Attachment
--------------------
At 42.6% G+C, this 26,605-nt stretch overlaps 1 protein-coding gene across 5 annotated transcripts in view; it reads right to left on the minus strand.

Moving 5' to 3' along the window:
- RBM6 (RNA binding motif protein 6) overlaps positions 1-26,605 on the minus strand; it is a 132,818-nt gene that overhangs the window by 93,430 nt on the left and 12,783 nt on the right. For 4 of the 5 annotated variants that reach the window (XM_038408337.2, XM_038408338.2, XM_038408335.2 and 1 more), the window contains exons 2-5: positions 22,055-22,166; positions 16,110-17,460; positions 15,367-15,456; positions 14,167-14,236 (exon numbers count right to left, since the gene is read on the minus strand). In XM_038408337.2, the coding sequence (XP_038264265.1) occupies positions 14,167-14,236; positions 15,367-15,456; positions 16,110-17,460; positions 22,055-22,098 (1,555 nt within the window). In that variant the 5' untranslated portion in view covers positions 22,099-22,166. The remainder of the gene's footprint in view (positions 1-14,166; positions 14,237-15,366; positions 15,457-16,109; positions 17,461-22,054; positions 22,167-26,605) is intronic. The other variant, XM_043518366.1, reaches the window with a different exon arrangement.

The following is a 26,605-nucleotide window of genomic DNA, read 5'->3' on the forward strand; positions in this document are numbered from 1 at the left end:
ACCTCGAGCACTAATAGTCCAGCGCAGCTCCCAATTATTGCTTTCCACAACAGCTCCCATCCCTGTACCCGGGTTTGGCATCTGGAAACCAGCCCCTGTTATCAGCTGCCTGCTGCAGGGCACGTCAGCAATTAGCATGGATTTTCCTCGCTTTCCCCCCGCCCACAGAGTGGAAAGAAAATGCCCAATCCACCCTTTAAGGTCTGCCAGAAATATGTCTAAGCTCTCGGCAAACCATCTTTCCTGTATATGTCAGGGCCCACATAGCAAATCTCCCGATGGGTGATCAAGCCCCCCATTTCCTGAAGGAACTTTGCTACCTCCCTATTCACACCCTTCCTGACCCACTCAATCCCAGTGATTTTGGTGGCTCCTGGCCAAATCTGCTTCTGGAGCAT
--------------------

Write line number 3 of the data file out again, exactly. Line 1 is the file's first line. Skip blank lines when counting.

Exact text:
- RBM6 (RNA binding motif protein 6) overlaps positions 1-26,605 on the minus strand; it is a 132,818-nt gene that overhangs the window by 93,430 nt on the left and 12,783 nt on the right. For 4 of the 5 annotated variants that reach the window (XM_038408337.2, XM_038408338.2, XM_038408335.2 and 1 more), the window contains exons 2-5: positions 22,055-22,166; positions 16,110-17,460; positions 15,367-15,456; positions 14,167-14,236 (exon numbers count right to left, since the gene is read on the minus strand). In XM_038408337.2, the coding sequence (XP_038264265.1) occupies positions 14,167-14,236; positions 15,367-15,456; positions 16,110-17,460; positions 22,055-22,098 (1,555 nt within the window). In that variant the 5' untranslated portion in view covers positions 22,099-22,166. The remainder of the gene's footprint in view (positions 1-14,166; positions 14,237-15,366; positions 15,457-16,109; positions 17,461-22,054; positions 22,167-26,605) is intronic. The other variant, XM_043518366.1, reaches the window with a different exon arrangement.